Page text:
by Douglas Ankney
In these consolidated cases, the Supreme Court of Washington overruled State v. Townsend, 15 P.3d 145 (Wash. 2001), and affirmed, albeit on different grounds, the decision of the Court of Appeals reversing the felony-murder convictions of Michael Bienhoff and Karl Pierce.
Before Washington legalized the cultivation and distribution of marijuana, Bienhoff and Pierce met with Precious Reed to buy and sell marijuana. Reed was killed in an ensuing gunfight, and the other two men were charged with felony murder predicated on robbery. At the time of the crime, the men could’ve been subjected to the death penalty had they been charged with first-degree aggravated murder, but the State chose not to seek the death penalty. During voir dire, Juror #1 asked: “Is there a death sentence thing in the state of Washington? That might bother me.” The trial judge answered: “The Washington Supreme Court has said that I can’t tell you whether a death sentence is involved or not.”
The prosecutor then asked all the jurors if not knowing whether the death penalty was a possible outcome caused the jurors any concerns. Ten jurors expressed concerns about sitting on a possible death-penalty case. One of the jurors, #76, stated the idea of sending someone to prison for a long period of time or to death weighed so heavily on her that she couldn’t eat her lunch. And Juror #6, the only African American in the jury pool, expressed she would not want to penalize someone with death whether or not she knew it beforehand.
The State moved to strike for cause Jurors #6 and #76. The court overruled the motion as to Juror #6 but granted it as to Juror #76 due to her emotional reaction to the idea of sitting on a death-penalty case. The State used a peremptory strike to eliminate Juror #6. The defense challenged the peremptory strike as a violation of Batson v. Kentucky, 476 U.S. 79 (1986), and the trial court ruled against the defense.
The jury ultimately convicted both men of first-degree murder. The Court of Appeals reversed, concluding the prosecutor committed misconduct by eliciting a discussion with the jurors on the death penalty. The Washington Supreme Court consolidated the cases and granted the State’s petition for further review.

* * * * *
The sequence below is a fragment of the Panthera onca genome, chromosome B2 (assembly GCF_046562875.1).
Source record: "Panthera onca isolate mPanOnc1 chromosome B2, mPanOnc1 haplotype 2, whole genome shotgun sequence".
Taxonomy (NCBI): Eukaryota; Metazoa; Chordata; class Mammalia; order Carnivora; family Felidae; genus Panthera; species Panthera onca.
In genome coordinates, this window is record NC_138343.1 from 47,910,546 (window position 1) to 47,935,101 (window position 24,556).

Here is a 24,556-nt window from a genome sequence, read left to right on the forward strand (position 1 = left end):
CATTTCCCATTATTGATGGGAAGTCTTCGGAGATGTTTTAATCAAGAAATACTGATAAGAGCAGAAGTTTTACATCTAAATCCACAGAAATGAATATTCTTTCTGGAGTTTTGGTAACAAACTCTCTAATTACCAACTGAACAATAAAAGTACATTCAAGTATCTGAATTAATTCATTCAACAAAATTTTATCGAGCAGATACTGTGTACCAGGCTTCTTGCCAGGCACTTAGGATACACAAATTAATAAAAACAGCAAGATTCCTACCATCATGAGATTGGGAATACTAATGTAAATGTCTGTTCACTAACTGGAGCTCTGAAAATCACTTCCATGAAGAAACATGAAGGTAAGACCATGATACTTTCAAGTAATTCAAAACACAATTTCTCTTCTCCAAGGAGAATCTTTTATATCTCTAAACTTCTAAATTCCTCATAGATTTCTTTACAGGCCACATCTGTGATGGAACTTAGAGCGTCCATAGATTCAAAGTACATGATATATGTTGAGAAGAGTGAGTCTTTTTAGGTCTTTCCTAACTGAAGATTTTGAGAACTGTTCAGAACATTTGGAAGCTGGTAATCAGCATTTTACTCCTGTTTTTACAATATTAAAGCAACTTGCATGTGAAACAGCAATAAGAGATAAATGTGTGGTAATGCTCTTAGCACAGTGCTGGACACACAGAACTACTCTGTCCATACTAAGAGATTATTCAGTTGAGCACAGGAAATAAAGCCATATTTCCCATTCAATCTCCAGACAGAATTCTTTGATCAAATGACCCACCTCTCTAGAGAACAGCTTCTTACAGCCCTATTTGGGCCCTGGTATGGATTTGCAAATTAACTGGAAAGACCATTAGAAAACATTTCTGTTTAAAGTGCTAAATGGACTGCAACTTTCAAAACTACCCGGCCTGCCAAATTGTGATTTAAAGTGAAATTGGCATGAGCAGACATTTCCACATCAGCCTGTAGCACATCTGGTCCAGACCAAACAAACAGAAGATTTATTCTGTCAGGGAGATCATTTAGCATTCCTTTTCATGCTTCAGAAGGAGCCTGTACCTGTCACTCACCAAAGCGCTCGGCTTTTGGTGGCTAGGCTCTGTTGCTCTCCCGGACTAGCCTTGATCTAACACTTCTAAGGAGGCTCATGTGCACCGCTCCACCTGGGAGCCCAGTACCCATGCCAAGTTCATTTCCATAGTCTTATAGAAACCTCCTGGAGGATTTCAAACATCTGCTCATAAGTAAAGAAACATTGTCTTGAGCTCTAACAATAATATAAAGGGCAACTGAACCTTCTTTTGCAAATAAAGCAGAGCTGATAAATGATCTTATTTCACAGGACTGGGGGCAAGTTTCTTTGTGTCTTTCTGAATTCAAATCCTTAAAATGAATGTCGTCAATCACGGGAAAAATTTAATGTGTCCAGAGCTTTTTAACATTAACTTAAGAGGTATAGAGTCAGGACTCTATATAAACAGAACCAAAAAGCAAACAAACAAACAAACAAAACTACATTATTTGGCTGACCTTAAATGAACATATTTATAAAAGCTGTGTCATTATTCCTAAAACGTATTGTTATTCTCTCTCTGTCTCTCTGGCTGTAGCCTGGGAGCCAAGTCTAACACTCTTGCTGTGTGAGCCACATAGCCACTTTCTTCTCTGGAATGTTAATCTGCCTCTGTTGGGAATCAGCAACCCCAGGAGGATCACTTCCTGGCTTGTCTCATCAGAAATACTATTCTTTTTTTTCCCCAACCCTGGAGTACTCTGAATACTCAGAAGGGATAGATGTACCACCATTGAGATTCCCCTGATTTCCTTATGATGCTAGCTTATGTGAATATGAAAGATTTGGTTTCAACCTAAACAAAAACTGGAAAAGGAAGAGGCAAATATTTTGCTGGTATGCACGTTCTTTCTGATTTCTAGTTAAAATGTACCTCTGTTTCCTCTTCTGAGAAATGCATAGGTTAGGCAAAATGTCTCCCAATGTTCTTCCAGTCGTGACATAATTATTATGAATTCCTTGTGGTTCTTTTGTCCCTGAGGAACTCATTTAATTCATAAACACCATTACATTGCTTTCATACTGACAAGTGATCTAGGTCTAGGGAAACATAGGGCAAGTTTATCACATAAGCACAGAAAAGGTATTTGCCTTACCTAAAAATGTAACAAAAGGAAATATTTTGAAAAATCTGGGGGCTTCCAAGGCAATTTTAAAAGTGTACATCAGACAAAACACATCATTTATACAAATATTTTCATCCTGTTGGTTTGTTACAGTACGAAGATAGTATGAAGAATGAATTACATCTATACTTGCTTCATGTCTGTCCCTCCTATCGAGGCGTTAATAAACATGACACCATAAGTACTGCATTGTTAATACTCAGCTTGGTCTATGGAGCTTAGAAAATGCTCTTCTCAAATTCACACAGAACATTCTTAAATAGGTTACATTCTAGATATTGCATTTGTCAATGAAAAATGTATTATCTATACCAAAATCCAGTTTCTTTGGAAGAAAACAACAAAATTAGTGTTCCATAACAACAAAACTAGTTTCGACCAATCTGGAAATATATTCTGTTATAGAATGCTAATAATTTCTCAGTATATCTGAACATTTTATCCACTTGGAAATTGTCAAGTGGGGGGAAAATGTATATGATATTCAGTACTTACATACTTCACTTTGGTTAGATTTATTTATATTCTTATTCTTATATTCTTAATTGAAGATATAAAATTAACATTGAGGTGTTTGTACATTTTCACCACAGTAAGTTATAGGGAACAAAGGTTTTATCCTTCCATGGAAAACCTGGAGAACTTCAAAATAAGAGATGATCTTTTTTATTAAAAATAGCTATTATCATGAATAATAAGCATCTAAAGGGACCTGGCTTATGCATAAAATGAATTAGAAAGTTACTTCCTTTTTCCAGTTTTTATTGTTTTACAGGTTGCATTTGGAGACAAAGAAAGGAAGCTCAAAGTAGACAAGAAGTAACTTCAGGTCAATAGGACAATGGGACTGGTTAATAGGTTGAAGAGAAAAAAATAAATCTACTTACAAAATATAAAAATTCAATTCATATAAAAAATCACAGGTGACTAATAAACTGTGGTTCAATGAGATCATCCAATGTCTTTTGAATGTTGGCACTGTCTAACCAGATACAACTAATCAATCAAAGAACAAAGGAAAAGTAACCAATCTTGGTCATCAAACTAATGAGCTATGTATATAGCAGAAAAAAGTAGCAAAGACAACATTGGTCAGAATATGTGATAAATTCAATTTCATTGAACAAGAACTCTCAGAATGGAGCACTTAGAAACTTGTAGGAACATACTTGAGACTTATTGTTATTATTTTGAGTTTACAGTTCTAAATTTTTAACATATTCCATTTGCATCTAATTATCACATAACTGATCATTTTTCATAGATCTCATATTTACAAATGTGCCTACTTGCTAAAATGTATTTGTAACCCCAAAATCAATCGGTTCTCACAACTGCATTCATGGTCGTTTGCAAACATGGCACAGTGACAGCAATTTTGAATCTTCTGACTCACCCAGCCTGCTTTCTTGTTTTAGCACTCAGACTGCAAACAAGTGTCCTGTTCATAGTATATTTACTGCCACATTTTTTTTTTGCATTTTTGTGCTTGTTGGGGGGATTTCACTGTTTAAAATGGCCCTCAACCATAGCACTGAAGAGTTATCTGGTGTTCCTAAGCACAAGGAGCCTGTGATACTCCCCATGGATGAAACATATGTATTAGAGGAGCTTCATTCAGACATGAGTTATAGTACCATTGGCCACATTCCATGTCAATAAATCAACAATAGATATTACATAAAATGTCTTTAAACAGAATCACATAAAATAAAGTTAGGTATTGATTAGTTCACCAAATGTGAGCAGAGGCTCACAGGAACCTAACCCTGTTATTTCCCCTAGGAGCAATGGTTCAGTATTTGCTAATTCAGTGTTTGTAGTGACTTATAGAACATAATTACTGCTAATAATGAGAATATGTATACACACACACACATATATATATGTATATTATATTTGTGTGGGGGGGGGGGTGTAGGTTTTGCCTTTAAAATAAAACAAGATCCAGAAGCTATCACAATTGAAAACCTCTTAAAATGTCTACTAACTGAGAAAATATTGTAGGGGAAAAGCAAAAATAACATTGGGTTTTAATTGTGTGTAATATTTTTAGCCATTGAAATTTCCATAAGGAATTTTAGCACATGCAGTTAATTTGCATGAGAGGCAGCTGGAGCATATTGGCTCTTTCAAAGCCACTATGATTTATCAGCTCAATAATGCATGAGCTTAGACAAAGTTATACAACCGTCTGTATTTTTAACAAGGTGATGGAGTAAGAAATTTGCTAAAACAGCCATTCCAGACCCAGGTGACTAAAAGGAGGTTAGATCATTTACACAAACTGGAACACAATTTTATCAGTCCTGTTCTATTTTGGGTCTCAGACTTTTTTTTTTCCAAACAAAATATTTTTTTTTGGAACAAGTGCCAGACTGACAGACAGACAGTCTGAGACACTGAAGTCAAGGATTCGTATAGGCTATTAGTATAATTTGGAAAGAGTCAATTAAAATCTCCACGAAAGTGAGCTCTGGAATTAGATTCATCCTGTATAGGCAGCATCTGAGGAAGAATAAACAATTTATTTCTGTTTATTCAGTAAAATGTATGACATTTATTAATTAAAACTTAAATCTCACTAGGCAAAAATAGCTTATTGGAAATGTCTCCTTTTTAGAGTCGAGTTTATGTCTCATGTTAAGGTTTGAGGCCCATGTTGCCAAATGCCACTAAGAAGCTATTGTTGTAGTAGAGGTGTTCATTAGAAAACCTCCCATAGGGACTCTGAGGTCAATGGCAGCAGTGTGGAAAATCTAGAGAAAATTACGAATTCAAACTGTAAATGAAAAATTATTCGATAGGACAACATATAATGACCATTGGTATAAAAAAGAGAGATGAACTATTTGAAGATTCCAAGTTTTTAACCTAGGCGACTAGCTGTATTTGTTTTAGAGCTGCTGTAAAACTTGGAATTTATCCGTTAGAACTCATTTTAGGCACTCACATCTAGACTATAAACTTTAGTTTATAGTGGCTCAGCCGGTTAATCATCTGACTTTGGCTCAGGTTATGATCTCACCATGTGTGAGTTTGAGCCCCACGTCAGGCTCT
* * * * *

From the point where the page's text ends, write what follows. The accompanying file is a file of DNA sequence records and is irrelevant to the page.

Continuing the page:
The Court observed that “[t]he jurisprudential landscape has changed in two relevant ways since this case was tried. First, at the time of trial, it was error to tell the potential jurors during jury selection that they were not being asked to sit on a death penalty case [pursuant to Townsend].... Second, in the wake of increasing evidence that the Batson rule did not adequately protect our jury selection process from (often unconscious) racial bias, we promulgated GR 37 [which states, in part, if ‘an objective observer could view race or ethnicity as a factor in the use of a peremptory challenge, then the peremptory challenge must be denied’].”
As a result of the prosecutor’s comments, the jurors’ minds were drawn to the possibility of a death sentence, which could have unfairly influenced their deliberations in violation of Townsend. But a major basis for the Townsend rule had eroded: There was no longer a lawful death penalty statute in Washington. State v. Gregory, 427 P.3d 621 (Wash. 2018). Continuing to follow Townsend could undermine public confidence in the integrity of the judiciary because informed jurors may become mistrustful due to knowing there is no death penalty in the State of Washington.
The Court further found fault with Townsend because it failed to recognize that death is different. Furman v. Georgia, 408 U.S. 238 (1972). Courts across the country have overwhelmingly approved of telling prospective jurors when the death penalty is at stake, including Arizona, Arkansas, California, Georgia, Indiana, Montana, New Mexico, and Pennsylvania. Townsend’s requirements that jurors not be informed of whether or not the death penalty is on the table put undue pressure on them that, as this case illustrates, resulted in dismissal of jurors even when the State was not seeking the death penalty.
Furthermore, research has shown that juries selected in capital cases had the distorting effect of disproportionately disqualifying racial minorities. Racial Exclusion and Death Penalty Juries: Can Death Penalty Juries Ever Be Representative? 27 Kan. J.L. & PUB. POL’Y 147 (2018). For these reasons, the Court overruled Townsend. However, the Court prospectively applied GR 37 and determined that an objective observer could have concluded that race was a factor in the State’s peremptory strike of Juror #6. Therefore, the peremptory challenge should have been denied.
Accordingly, the Court affirmed the result of the decision of the Court of Appeals and remanded to the trial court for further proceedings consistent with the Court’s opinion. See: State v. Pierce, 2020 Wash. LEXIS 1 (2020).
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Related legal case
State v. Pierce
|Cite||2020 Wash. LEXIS 1 (2020)|
|Level||State Supreme Court|